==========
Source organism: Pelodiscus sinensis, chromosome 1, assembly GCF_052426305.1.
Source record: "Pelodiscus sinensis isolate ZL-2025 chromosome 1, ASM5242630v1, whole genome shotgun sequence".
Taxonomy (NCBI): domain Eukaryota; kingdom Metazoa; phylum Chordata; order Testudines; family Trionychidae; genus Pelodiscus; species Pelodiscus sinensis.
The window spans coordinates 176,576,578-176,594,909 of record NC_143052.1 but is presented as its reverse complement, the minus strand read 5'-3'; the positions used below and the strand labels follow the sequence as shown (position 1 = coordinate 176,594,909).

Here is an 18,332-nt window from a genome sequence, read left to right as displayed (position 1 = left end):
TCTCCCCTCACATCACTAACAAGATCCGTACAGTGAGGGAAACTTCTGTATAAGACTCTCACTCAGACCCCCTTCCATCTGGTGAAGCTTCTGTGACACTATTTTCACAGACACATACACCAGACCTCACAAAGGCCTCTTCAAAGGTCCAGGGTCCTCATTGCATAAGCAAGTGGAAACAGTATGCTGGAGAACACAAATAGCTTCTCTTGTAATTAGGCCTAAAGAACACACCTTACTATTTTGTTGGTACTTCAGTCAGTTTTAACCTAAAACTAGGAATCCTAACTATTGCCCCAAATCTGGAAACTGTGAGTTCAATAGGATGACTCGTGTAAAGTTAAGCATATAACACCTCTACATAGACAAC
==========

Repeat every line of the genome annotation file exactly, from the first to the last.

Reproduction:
Source organism: Pelodiscus sinensis, chromosome 1, assembly GCF_052426305.1.
Source record: "Pelodiscus sinensis isolate ZL-2025 chromosome 1, ASM5242630v1, whole genome shotgun sequence".
Taxonomy (NCBI): domain Eukaryota; kingdom Metazoa; phylum Chordata; order Testudines; family Trionychidae; genus Pelodiscus; species Pelodiscus sinensis.
The window spans coordinates 176,576,578-176,594,909 of record NC_143052.1 but is presented as its reverse complement, the minus strand read 5'-3'; the positions used below and the strand labels follow the sequence as shown (position 1 = coordinate 176,594,909).

Here is an 18,332-nt window from a genome sequence, read left to right as displayed (position 1 = left end):
TCTCCCCTCACATCACTAACAAGATCCGTACAGTGAGGGAAACTTCTGTATAAGACTCTCACTCAGACCCCCTTCCATCTGGTGAAGCTTCTGTGACACTATTTTCACAGACACATACACCAGACCTCACAAAGGCCTCTTCAAAGGTCCAGGGTCCTCATTGCATAAGCAAGTGGAAACAGTATGCTGGAGAACACAAATAGCTTCTCTTGTAATTAGGCCTAAAGAACACACCTTACTATTTTGTTGGTACTTCAGTCAGTTTTAACCTAAAACTAGGAATCCTAACTATTGCCCCAAATCTGGAAACTGTGAGTTCAATAGGATGACTCGTGTAAAGTTAAGCATATAACACCTCTACATAGACAAC